# J. E. Littlewood

## A Quote by J. E. Littlewood on force

It is possible for a mathematician to be "too strong" for a given occasion. He forces through, where another might be driven to a different, and possible more fruitful, approach. (So a rock climber might force a dreadful crack, instead of finding a subtle and delicate route.)

Source: A Mathematician's Miscellany, Methuen and Co. ltd., 1953.

Contributed by: Zaady

## A Quote by J. E. Littlewood on chance, danger, learning, mathematics, and past

It is true that I should have been surprised in the past to learn that Professor Hardy had joined the Oxford Group. But one could not say the adverse chance was 1:10. Mathematics is a dangerous profession; an appreciable proportion of us go mad, and then this particular event would be quite likely.

Source: A Mathematician's Miscellany, Methuen and Co. ltd., 1953.

Contributed by: Zaady

## A Quote by J. E. Littlewood on competence

The infinitely competent can be uncreative.

Source: H. Eves Mathematical Circles Squared, Boston: Prindle, Weber and Schmidt, 1972.

Contributed by: Zaady

## A Quote by J. E. Littlewood

The surprising thing about this paper is that a man who could write it would.

Source: A Mathematician's Miscellany, Methuen Co. Ltd., 1953.

Contributed by: Zaady

## A Quote by J. E. Littlewood on danger, good, ideas, interest, justice, problems, questions, seriousness, and theory

The theory of numbers is particularly liable to the accusation that some of its problems are the wrong sort of questions to ask. I do not myself think the danger is serious; either a reasonable amount of concentration leads to new ideas or methods of obvious interest, or else one just leaves the problem alone. "Perfect numbers" certainly never did any good, but then they never did any particular harm.

Source: A Mathematician's Miscellany, Methuen Co. Ltd., 1953.

Contributed by: Zaady

## A Quote by J. E. Littlewood on business, experience, idealism, practice, schools, theory, and world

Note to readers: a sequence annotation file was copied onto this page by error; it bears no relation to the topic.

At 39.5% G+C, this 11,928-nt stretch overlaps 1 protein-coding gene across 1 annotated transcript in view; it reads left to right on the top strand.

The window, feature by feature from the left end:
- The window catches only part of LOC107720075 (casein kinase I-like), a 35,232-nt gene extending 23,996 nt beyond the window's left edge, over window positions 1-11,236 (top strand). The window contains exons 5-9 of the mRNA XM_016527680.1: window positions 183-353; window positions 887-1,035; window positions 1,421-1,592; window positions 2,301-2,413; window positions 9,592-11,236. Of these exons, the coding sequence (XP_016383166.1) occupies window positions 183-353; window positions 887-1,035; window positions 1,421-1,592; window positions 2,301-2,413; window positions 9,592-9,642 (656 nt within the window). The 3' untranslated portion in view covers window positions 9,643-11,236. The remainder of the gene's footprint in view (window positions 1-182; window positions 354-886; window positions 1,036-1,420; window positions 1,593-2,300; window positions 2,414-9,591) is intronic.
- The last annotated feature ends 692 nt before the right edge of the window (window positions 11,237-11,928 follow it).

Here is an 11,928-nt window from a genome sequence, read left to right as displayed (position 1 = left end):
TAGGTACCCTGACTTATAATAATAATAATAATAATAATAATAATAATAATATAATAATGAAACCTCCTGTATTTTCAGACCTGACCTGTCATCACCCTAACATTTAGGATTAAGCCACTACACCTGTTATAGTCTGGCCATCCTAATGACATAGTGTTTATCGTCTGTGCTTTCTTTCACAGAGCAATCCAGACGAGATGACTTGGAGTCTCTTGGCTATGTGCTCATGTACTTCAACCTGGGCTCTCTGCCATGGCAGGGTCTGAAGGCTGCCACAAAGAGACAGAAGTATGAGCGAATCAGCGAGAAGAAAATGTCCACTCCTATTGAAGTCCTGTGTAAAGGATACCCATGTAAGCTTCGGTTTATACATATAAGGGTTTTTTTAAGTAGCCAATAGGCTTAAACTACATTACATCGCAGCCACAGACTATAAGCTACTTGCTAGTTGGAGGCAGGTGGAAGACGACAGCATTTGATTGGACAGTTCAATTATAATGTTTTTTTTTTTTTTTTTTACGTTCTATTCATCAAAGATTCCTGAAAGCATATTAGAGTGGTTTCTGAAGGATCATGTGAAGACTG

We come finally, however, to the relation of the ideal theory to real world, or "real" probability. If he is consistent a man of the mathematical school washes his hands of applications. To someone who wants them he would say that the ideal system runs parallel to the usual theory: "If this is what you want, try it: it is not my business to justify application of the system; that can only be done by philosophizing; I am a mathematician". In practice he is apt to say: "try this; if it works that will justify it". But now he is not merely philosophizing; he is committing the characteristic fallacy. Inductive experience that the system works is not evidence.

Source: A Mathematician's Miscellany, Methuen Co. Ltd, 1953.

Contributed by: Zaady

## A Quote by J. E. Littlewood on feeling

I recall once saying that when I had given the same lecture several times I couldn't help feeling that they really ought to know it by now.

Source: A Mathematician's Miscellany, Methuen and Co. ltd., 1953.

Contributed by: Zaady

## A Quote by J. E. Littlewood on belief, certainty, change, practice, research, teaching, and trouble

In passing, I firmly believe that research should be offset by a certain amount of teaching, if only as a change from the agony of research. The trouble, however, I freely admit, is that in practice you get either no teaching, or else far too much.

Source: "The Mathematician's Art of Work" in Béla Bollobás (ed.) Littlewood's Miscellany, Cambridge: Cambridge University Press, 1986.

Contributed by: Zaady

## A Quote by J. E. Littlewood on accidents, argument, chance, conscience, dawn, education, identity, problems, and wishes

In presenting a mathematical argument the great thing is to give the educated reader the chance to catch on at once to the momentary point and take details for granted: his successive mouthfuls should be such as can be swallowed at sight; in case of accidents, or in case he wishes for once to check in detail, he should have only a clearly circumscribed little problem to solve (e.g. to check an identity: two trivialities omitted can add up to an impasse). The unpractised writer, even after the dawn of a conscience, gives him no such chance; before he can spot the point he has to tease his way through a maze of symbols of which not the tiniest suffix can be skipped.

Source: A Mathematician's Miscellany, Methuen Co. Ltd., 1953.

Contributed by: Zaady

## A Quote by J. E. Littlewood on good, jokes, mathematics, and mediocrity

A good mathematical joke is better, and better mathematics, than a dozen mediocre papers.

Source: A Mathematician's Miscellany, Methuen and Co. ltd., 1953.

Contributed by: Zaady